Corvallis cyclist aims to counter city’s broken glass
An advocate for Corvallis’ bike community found a way to alleviate the issue of broken glass debris that many cyclists say litter the city’s bike lanes.
Dan Crall, owner and operator of Corvallis Pedicab and a bicycle commuter, made a $140 personal investment in mini plastic brooms and dust pans on Aug. 1 and gave them to cyclists to use when they notice glass in their paths of travel.
“It’s a pretty small price to pay for what an affect this could have,” Crall said. “It’s something I see so often, and I know there is an immediate solution to it. I wanted to make it happen.”
The idea was conceived around 2006 when Crall began to notice glass near where he lived along Highway 99. He eventually decided to take a push broom on walks and began to clean it up.
“This is one of those things where I feel like it has been a big enough problem, and I have enough financial resources as a business person to put into this,” he said. “This is a town of people who care, and I really wanted to tap into that by doing this.”
The mini yellow brooms and dustpans, which Crall bought for four dollars each from Robnett’s Hardware, are small enough for cyclists to carry in bike baskets. Each dustpan handle has a small rope loop so they can hang on bike handlebars.
“Small slivers are the problem,” he said, because cyclists are less likely to see small pieces of glass before they ride over them. “Often time when you find the culprit of a flat tire, it’s a mere sliver of glass that’s small enough to pull out with tweezers. A detailed spot sweep should take care of that.”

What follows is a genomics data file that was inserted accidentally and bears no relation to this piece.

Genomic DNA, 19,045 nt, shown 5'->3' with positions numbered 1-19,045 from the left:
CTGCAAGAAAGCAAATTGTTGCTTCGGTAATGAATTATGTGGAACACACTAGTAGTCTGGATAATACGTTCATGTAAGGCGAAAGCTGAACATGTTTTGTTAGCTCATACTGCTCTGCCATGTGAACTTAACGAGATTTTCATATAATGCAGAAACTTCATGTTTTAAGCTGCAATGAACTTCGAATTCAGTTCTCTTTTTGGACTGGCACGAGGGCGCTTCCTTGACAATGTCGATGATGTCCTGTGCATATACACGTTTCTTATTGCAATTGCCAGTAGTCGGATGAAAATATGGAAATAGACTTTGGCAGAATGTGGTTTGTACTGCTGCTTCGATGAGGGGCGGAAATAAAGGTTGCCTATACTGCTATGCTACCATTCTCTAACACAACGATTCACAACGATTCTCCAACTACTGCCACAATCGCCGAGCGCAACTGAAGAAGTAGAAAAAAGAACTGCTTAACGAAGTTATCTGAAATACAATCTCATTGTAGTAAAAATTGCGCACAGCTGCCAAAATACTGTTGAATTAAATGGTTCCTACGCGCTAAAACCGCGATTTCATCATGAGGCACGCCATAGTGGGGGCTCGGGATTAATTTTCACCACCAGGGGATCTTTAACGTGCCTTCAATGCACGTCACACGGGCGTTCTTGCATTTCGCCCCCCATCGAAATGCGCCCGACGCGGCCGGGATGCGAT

Because some messes he sees are too big for a little broom, he bought 40 stickers at SP&B Reprographics printed with the phone number for Corvallis Public Works as part of his investment and placed them on the back of every dustpan.
“I honestly just want cyclists to know that’s who they can contact in case of larger messes,” Crall said.
The Corvallis Farmers’ Market on Saturday provided Crall an opportunity to test the significance of his idea. He found it well-received by other cyclists after a box of 25 mini brooms and pans he took to the market was empty within 20 minutes.
“It’s been pretty positive,” Crall said of the general reaction. “Most cyclists I approached, I assumed before approaching them that they would probably care enough to participate.”
He stressed, however, that his goal is not to obligate every individual who rides a bike to stop and clean up glass. “I want people to feel inspired and (take) responsibility and just do what needs to be done.”
Several recipients thanked Crall for taking initiative. Corvallis resident David Eckert was one of a couple individuals who paid Crall for a broom and pan at the Saturday market.
Eckert, who lives near the university, said that glass is a definite problem, specifically on Van Buren Avenue between Kings Boulevard and Arnold Avenue.
“My transportation is nearly 100 percent bike,” Eckert said. “When you go down certain streets, (they’re) almost consistently filled with glass.”
Crall said riding a bicycle instead of driving a car has made him more aware of litter problems in the city.
“Being on a bike, you feel your town more,” he said. “We need to make this city as bike friendly as possible.”
Joce DeWitt can be contacted at 758-9510 or firstname.lastname@example.org.